What Is Coal Ash?
Coal ash is the toxic-laden waste left behind after coal is burned for energy. Coal-fired power plants in the US produce 140 million tons of coal ash waste every year. Coal ash waste contains many heavy metals and other toxic elements, which are concentrated in the ash when they are prevented from escaping through the plants’ smokestacks.
Generally, the ash is collected and then transported to large coal sludge “ponds,” i.e. lagoons, or to dry landfills, where it is stored indefinitely. The riskiest of the coal ash storage facilities are lagoons, where the toxins in coal ash essentially dissolve into the water they are mixed with. This toxin-filled water sits behind earthen dams where it can leak into groundwater, and is also frequently sent, still laden with contaminants, back into rivers and lakes – both recreational waters and drinking-water sources.
What’s In Coal Ash?
The toxic contaminants in coal ash severely damage human health and the environment. These contaminants include arsenic, lead, mercury, selenium, cadmium, and chromium, to name a few. Alarmingly, most of the storage facilities for coal ash don’t have any waterproof liners to prevent these toxins from leaking into groundwater and contaminating aquifers and public waterways.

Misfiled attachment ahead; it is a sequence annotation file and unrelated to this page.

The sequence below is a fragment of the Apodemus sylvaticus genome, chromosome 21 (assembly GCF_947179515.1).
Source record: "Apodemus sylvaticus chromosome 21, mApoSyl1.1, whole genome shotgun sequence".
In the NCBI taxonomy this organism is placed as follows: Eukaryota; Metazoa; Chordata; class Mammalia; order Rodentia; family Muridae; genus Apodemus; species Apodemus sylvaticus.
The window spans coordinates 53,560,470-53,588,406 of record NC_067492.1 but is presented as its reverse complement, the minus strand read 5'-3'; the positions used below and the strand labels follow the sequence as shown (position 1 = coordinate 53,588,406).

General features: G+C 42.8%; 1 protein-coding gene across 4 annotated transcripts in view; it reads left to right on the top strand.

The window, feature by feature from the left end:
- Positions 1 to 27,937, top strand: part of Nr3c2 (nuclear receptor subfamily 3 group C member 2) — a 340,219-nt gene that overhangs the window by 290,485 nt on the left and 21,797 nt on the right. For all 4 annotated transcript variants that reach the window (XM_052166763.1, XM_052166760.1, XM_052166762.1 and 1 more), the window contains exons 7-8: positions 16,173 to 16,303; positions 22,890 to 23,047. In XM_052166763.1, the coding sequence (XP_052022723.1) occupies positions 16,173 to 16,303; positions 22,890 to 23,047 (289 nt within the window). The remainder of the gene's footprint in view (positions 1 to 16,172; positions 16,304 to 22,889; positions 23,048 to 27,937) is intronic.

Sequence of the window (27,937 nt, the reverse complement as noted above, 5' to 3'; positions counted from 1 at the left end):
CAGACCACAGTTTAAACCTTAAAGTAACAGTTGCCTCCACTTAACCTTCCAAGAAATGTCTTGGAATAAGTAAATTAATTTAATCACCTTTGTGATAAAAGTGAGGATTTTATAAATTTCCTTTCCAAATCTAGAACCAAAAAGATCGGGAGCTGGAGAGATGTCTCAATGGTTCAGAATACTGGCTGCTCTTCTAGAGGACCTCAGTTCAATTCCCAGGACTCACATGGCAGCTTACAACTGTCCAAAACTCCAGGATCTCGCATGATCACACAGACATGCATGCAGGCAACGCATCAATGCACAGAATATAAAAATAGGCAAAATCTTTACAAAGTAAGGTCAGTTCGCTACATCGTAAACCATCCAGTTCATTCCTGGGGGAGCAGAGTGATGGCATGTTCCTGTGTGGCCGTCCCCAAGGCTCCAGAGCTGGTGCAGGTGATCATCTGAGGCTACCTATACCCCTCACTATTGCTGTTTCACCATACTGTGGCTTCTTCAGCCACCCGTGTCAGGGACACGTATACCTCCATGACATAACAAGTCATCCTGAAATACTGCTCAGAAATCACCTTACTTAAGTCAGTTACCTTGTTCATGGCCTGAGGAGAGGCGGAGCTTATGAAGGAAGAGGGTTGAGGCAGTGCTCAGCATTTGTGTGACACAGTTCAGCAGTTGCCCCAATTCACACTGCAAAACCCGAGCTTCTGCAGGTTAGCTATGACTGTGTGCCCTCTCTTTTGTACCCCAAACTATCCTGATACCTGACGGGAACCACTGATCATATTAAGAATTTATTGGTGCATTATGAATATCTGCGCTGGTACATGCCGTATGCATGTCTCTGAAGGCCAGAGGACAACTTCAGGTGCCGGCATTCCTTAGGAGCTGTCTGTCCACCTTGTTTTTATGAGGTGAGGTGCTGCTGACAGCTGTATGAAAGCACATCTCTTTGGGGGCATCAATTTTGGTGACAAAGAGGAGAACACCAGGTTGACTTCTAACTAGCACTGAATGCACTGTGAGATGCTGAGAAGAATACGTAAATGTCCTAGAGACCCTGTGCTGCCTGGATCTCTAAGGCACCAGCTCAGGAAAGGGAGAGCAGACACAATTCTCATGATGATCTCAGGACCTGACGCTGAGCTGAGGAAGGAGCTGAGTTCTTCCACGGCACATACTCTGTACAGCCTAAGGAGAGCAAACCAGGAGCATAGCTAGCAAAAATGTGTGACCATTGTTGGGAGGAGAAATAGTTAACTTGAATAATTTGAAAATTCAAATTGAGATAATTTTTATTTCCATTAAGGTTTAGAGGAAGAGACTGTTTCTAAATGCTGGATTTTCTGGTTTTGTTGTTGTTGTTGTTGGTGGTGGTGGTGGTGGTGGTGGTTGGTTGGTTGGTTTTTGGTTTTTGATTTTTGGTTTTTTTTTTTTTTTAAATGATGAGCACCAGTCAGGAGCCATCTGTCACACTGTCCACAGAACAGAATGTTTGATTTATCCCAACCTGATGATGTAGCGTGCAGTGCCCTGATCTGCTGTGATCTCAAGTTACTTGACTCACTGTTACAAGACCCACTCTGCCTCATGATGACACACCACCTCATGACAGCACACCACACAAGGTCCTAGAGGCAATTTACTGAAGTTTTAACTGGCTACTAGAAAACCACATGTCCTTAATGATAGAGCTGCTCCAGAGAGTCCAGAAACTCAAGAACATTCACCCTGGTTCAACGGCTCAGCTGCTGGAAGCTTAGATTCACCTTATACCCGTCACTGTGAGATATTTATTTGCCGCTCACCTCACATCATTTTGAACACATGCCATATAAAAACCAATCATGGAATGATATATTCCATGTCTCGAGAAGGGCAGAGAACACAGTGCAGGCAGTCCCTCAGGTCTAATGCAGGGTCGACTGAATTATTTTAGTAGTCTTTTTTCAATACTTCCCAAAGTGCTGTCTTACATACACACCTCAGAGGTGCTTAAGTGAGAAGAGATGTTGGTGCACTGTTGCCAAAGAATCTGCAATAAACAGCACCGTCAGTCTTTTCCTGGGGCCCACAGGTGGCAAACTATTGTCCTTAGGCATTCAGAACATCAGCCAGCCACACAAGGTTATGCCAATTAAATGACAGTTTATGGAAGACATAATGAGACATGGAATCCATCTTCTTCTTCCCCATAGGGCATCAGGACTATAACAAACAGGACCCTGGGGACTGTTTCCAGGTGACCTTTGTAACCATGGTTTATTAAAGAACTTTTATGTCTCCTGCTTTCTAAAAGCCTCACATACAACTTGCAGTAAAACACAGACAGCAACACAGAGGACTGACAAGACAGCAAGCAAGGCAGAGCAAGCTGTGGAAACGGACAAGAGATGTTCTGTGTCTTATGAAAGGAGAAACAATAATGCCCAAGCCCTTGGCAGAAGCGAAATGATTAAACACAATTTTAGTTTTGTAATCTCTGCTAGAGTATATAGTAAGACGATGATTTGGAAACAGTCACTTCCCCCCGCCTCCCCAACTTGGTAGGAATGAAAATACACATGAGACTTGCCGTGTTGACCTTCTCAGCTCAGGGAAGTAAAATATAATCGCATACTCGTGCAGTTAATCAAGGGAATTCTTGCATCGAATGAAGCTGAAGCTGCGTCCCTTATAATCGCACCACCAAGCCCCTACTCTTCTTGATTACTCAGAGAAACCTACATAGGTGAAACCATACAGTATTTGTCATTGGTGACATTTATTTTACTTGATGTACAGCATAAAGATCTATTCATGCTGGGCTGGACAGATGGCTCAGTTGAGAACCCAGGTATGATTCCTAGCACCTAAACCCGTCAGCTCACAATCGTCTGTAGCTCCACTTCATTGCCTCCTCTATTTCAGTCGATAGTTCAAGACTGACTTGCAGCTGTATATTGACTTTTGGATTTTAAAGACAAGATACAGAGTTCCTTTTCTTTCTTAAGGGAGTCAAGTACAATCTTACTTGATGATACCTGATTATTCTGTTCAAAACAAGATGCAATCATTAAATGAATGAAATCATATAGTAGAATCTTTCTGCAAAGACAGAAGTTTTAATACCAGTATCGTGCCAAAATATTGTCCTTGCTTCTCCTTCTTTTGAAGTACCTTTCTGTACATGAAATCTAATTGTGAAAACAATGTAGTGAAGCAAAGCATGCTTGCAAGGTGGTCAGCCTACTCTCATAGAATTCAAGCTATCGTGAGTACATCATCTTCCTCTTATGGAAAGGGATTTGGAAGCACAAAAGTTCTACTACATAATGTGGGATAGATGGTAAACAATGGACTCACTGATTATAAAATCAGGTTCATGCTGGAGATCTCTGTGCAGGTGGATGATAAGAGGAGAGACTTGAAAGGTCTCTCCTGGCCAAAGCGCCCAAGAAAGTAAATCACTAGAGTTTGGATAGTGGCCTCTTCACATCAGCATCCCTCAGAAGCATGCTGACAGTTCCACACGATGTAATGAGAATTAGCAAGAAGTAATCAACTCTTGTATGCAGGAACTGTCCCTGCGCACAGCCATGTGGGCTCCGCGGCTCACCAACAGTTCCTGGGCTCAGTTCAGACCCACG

EPA’s draft risk assessment on coal ash found that the cancer risk from drinking water contaminated with arsenic from coal ash disposed of in unlined lagoons is as high as 1 in 50, and is especially high for children. This is 2,000 times EPA’s regulatory goal for acceptable cancer risk.
Who’s At Risk?
Anyone near a coal ash impoundment, especially a wet impoundment or “lagoon”, is in danger, and there are a lot of these lagoons in the Southeast. Lagoons rely on earthen dams to hold back ash and wastewater; these dams can leak, or even collapse altogether, as happened at the Tennessee Valley Authority’s Kingston coal plant in 2008. The Kingston disaster contaminated over 300 acres of surrounding property, poisoned two nearby recreational waterways, and tore full-grown trees out of the ground as it destroyed homes and other property in its path.
Even absent a catastrophe like Kingston, coal ash waste dumps – both wet and dry – pose a threat to everyone in the surrounding area. Water contaminated with coal ash pollutants has been known to move more than a mile from coal ash dump sites. Dry landfills also pose dangers to drinking water and aquatic life, and damage air quality when the fine dust from these containment facilities is blown into surrounding neighborhoods.
What’s Being Done to Protect Us From These Toxins?
On December 19, 2014, nearly six years after the Kingston Disaster, EPA released the Disposal of Coal Combustion Residuals from Electric Utilities final rule otherwise known as the coal ash rule. EPA is now regulating coal ash under the Resource Conservation and Recovery Act (RCRA), but despite the clear risks, the agency declined to classify the toxic substance as “hazardous” under RCRA. This means that states are not required to implement the rule and the federal government is not enforcing the rule—leaving enforcement to the utilities (and other owners) themselves, the states, and via citizen suits.
Unfortunately, state standards are both inconsistent and insufficient, and industry lobbyists and certain members of congress are trying to strip EPA of its authority to provide science-based protections to the American people.